By: George Stahl
Special to the Sun
It seems impossible to think that we will not be returning to the world we knew before COVID-19. But a similar thing happened to us before. Maybe not to you or to your children, but it happened to your parents and to your grandparents.
No matter where they were in the world at the time, they were taken from their stable, predictable lives and thrust into a reality of chaos. It’s no secret that I am talking about World War II. The time when they became known as the greatest generation because of what they did to step up, to sacrifice, and to grit their teeth and bear the strain and change they were given.
This story, however, is not about them. It is not about their heroism and their way of coping with the upheaval in their lives. It is a story about us. How are we handling this momentous event in human history that we are all a part of?
What things are you gathering in your mind, things you will need to help you explain to someone who is either too young to know what they are seeing, or to someone who hadn’t been born yet about the Coronavirus of 2020?
Do you start with the toilet paper issue? Sort of an ice breaker,
or do you jump right in and start your narrative with the devastating effects of the virus.
Maybe you tell them about the lockdown. The quarantine, and the stay at home orders. Then explain to them, when they ask you, the differences between them. They all sound the same, they will say.
Do you tell them stories about what you did during the time you were captive in your own homes? The board game you and your family played, the puzzles you did, the cooking experiments you all tried, or the home improvement projects you can show them you all did together.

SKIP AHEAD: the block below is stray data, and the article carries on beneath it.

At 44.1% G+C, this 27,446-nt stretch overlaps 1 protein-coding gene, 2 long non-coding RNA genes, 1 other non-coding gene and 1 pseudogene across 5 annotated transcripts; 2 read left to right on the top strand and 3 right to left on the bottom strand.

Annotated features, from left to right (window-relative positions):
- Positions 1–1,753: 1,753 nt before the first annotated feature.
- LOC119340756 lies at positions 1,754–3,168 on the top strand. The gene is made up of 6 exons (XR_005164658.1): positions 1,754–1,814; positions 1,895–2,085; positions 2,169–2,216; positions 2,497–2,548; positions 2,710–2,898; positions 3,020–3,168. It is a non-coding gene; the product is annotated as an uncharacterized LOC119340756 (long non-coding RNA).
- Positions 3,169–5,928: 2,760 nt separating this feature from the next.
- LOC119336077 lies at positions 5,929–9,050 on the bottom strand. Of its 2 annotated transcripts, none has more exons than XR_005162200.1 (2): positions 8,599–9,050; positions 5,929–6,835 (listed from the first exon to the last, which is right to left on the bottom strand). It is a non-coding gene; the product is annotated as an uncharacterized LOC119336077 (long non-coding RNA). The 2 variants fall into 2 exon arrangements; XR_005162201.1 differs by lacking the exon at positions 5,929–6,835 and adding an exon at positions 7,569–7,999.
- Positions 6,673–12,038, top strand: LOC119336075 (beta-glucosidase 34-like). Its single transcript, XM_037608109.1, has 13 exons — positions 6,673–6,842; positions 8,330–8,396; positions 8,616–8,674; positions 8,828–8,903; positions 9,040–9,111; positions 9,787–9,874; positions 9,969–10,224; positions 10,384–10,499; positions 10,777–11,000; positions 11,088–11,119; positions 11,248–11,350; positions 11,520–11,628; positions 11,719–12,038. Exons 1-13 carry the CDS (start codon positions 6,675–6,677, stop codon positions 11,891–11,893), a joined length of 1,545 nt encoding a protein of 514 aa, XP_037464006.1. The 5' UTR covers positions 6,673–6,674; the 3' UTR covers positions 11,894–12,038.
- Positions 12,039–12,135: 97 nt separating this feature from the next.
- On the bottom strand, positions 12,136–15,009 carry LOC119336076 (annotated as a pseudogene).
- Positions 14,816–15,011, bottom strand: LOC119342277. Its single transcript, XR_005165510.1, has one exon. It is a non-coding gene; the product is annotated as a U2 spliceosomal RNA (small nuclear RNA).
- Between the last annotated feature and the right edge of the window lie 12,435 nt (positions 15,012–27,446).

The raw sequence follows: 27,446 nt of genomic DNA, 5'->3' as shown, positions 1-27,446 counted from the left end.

Remember, it’s your story, we just all happen to be telling our own versions of it. Do you dare tell them how that one time you attempted to make a prank phone call, which some of you remember, but thanks to caller ID, that was a bust.
Perhaps you can start your once upon a time with the way things were before the virus. Even though it is all different for all of us, it’s all relevant to one another.
Why? Because it’s our Kennedy time. ‘Where were you when…?’ sort of question. Kennedy has one, Bobby and Dr. King have them, The Twin Towers has one, Rodney King, major earthquakes, and the Chicago Cubs winning the World Series have them, even the election of President Trump has one.
So, where were you when COVID-19 came to America? Think about it, someone, some time may ask. He most often said phrase these days. But whenever someone says it, do they really hear themselves? What does that mean to you? To me, it’s simple. Your normal is not my normal, and my normal is probably not your normal, and you should be thankful for that too I suppose.
The point is, what is normal? The way we did things before we had 6 feet of separation between us and our fellow humans? Not having to wear a mask at the grocery store? Places of business not having to limit the number of customers they allow into their store at a time?
Not being able to fellowship in the church. Sitting at a restaurant with no salt and pepper shakers on the table, menus on throw away paper copies, talking to your server through a mask, and being greeted by the hostess with a head nod, and not so much as a fist bump, as she says, “This way please.”
This is not the way it used to be, but it is the way now, and most likely will soon be the new norm. The new norm. It sounds so reasonable and acceptable.
Why it almost just rolls off your tongue. Part of the new norm will be anything and everything designed to protect you and your fellow man. It sounds almost scarier than the virus.
For years man has been coming up with ways to outfit each other in clothing that causes various degrees of pain and suffering. In some counties, they call it torture. The mask you are wearing now will become an ordinary accessory when we come back together.
Designer mouth coverings that match your shoes. The number of customers allowed in a business at one time will be determined by the amount of social distancing space available and will replace the ‘Number of Occupancy’ we see posted now.
The fate of larger gatherings is still up in the air. They’re being allowed at all is debatable. What about amusement parks, like Disneyland and the other Resorts? The Happiest place on earth may have to prove itself to be, ‘The Most Sanitized Place on Earth’.
Major changes in our way of life have already been seen in coping with COVID-19. Changes that most of saw as temporary, until the power that be can get a handle on its spread and fatality rate. News flash people. Many of the changes will be the new norm. Our lives have changed forever. Forget what you knew, expand on what you know,